How to cultivate relationships with new people
Cultivating relationships (both personal and professional) can be tough. Where do you even begin?
The older we get, the more set in our ways we become. Yet for many of us, it isn’t a lack of desire for change and improvement that is holding us back. It’s as though, over time, we forget how to begin building new relationships, with new people, across many different areas of life.
When we first start out in our careers, we get many new opportunities to meet colleagues, learn, and network without necessarily realising we are doing it. Yet as we progress, and the expectations of us grow (set by ourselves and others), the importance of cultivating these relationships can fall to the wayside, as our attention becomes split between our many other obligations and new tasks that fall upon us.
Similarly, when it comes to growing and fostering relationships outside of work, say when we move to a new area and wish to make friends or build connections with neighbours, so too can it be difficult to know how to fit that in around everything else.
So, what exactly do we mean by cultivating relationships with new people, and how can we go about it to improve our personal and professional lives?
What do we mean by ‘cultivating new relationships’?
At its core, cultivating new relationships is about creating positive, healthy relationships with others. This could be in the form of a professional relationship, where you may focus on mutual reliability, consistency, healthy boundaries, and reciprocity. Or it could be in the form of a personal relationship, where you practice many of the same focuses, as well as empathy, fairness, openness and honesty.
No matter what type of relationship you are looking to cultivate, it’s important to stay true to who you are, as well as to create healthy, consistent levels of communication.
Why is cultivating relationships important?
In our work lives, our professional relationships can help us to gain support and improve teamwork within our companies, as well as boosting our overall network to help with career progression, development and growth.
Personally, cultivating relationships can allow for a richer social life, more connections to our local community, can support our overall sense of well-being, and even boost our resilience when feeling stressed or overwhelmed, as you have a ready-made support network on hand.
How do you cultivate positive relationships?
No matter what type of relationship (professional, personal, platonic, or romantic) you are looking to cultivate, there are some key areas you can focus on to help foster a healthier relationship that has the potential to last.
Practice empathy. No healthy relationship can be just about one person or their needs. The most successful partnerships are built around a sense of empathy. In essence, this means that you consciously consider how the other person may feel, then act respectfully and thoughtfully based on this. When we allow a sense of entitlement, selfish wants, or narcissism to guide our relationships, it can lead to resentment or hurt feelings.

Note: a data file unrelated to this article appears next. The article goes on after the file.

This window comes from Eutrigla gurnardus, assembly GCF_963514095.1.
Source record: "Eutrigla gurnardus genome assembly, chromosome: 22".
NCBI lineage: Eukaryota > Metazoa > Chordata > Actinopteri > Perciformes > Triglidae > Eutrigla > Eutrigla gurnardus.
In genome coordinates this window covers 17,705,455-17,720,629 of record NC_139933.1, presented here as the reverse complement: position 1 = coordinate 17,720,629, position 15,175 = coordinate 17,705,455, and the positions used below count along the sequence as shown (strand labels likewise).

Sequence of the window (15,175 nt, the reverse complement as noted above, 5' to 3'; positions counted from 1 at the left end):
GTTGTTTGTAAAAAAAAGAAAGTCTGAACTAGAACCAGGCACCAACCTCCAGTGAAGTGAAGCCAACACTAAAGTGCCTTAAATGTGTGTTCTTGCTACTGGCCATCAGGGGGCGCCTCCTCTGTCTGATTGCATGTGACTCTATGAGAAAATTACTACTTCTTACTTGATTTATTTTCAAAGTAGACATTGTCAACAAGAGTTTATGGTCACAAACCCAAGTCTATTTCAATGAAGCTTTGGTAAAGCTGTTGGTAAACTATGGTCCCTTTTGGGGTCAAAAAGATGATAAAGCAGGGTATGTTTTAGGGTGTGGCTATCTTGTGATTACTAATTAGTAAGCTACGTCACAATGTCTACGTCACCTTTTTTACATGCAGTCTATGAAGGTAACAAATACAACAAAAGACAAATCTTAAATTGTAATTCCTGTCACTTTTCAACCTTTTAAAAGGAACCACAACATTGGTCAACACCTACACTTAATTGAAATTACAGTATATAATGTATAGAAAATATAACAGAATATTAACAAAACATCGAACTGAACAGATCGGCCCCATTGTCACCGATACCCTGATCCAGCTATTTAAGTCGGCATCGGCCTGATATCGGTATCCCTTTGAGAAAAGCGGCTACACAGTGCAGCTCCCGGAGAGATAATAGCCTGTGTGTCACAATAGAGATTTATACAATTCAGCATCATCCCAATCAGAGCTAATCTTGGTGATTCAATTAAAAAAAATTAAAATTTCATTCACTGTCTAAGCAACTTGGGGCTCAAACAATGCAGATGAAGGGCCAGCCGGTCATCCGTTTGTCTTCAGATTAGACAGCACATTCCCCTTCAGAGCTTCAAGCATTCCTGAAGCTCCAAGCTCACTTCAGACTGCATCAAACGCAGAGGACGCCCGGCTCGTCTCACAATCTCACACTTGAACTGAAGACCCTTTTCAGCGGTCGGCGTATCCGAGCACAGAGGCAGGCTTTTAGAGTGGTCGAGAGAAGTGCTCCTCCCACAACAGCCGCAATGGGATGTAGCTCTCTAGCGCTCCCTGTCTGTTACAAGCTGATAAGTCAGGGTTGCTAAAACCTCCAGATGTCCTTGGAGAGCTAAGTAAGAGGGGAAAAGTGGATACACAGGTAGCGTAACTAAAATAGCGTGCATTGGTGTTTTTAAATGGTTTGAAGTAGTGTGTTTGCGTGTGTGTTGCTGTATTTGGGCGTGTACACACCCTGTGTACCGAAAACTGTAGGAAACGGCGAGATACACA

Be thoughtful and generous. Emotional generosity means checking in with someone to show that you care and think about them without being prompted. This could be after a big life event if you are worried that someone may be anxious or stressed, or even just to see how they are doing. Practising thoughtfulness and generosity doesn’t have to be about gifts; you can be generous with your time, thoughtful with how you check in on others, and both thoughtful and generous with how you prioritise the needs of others.
Fairness and compromise. All relationships have some form of give and take. That doesn’t mean that things have to be 100% reciprocated, but it’s important that things don’t feel one-sided.
Consistency is key. If you commit to doing something, it’s important that you do it. Whether that’s agreeing to help colleagues balance their workload, meeting up with friends, or even just spending device-free time with your partner. Nobody appreciates feeling like an afterthought or backup plan, and honestly? People only put up with that kind of behaviour for so long.
Cultivating positive relationships at work (and beyond)
As explained by one Life Coach Directory member, “For a successful career, you need to build positive and healthy relationships with your colleagues, clients and other stakeholders in your organisation. Think about your working relationships and how you can build and maintain stronger relationships that will help you to feel more engaged, and open doors to new opportunities and promotion. After all, the more you put into building positive relationships, the more you will get back.”
If you’re still unsure what to try next to help cultivate positive, lasting relationships at work, consider:
- Being more proactive. Offer to help colleagues without being asked by helping with other projects or tasks that contribute towards the wider team goals.
- Ensuring timelines are communicated. We all run behind from time to time. While no one appreciates deadlines being missed (and there’s no quicker way to ruin your reputation), it’s important that you openly and honestly communicate with others if you are going to be late with something. This can give them time to readjust their own workloads to accommodate changes and could buy you some goodwill.
- Make time for everyone (not just senior team members). Putting your best foot forward and supporting your boss or other senior members of your company is a great start. But ensuring you are helping everyone can help you to build a reputation as someone who is reliable, respectful, and a real team player.
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